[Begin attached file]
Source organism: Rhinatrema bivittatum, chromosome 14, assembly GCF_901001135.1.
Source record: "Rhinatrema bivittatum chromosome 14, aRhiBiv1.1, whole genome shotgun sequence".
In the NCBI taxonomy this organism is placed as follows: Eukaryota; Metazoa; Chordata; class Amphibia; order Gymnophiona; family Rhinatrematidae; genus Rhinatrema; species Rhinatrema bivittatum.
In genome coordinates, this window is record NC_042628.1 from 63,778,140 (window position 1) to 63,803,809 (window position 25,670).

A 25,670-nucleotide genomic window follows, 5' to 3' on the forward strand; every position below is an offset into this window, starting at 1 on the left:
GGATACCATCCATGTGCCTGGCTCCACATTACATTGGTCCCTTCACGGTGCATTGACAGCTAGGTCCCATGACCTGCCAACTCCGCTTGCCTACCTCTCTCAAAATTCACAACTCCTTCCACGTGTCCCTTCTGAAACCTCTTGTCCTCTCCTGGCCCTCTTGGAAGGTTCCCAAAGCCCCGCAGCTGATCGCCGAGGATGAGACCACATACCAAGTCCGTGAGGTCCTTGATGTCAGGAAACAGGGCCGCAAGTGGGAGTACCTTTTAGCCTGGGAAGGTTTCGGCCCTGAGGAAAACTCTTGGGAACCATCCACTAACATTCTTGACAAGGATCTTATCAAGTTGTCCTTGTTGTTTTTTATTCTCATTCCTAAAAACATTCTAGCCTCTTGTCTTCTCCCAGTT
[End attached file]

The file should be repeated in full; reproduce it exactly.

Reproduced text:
Source organism: Rhinatrema bivittatum, chromosome 14, assembly GCF_901001135.1.
Source record: "Rhinatrema bivittatum chromosome 14, aRhiBiv1.1, whole genome shotgun sequence".
In the NCBI taxonomy this organism is placed as follows: Eukaryota; Metazoa; Chordata; class Amphibia; order Gymnophiona; family Rhinatrematidae; genus Rhinatrema; species Rhinatrema bivittatum.
In genome coordinates, this window is record NC_042628.1 from 63,778,140 (window position 1) to 63,803,809 (window position 25,670).

A 25,670-nucleotide genomic window follows, 5' to 3' on the forward strand; every position below is an offset into this window, starting at 1 on the left:
GGATACCATCCATGTGCCTGGCTCCACATTACATTGGTCCCTTCACGGTGCATTGACAGCTAGGTCCCATGACCTGCCAACTCCGCTTGCCTACCTCTCTCAAAATTCACAACTCCTTCCACGTGTCCCTTCTGAAACCTCTTGTCCTCTCCTGGCCCTCTTGGAAGGTTCCCAAAGCCCCGCAGCTGATCGCCGAGGATGAGACCACATACCAAGTCCGTGAGGTCCTTGATGTCAGGAAACAGGGCCGCAAGTGGGAGTACCTTTTAGCCTGGGAAGGTTTCGGCCCTGAGGAAAACTCTTGGGAACCATCCACTAACATTCTTGACAAGGATCTTATCAAGTTGTCCTTGTTGTTTTTTATTCTCATTCCTAAAAACATTCTAGCCTCTTGTCTTCTCCCAGTT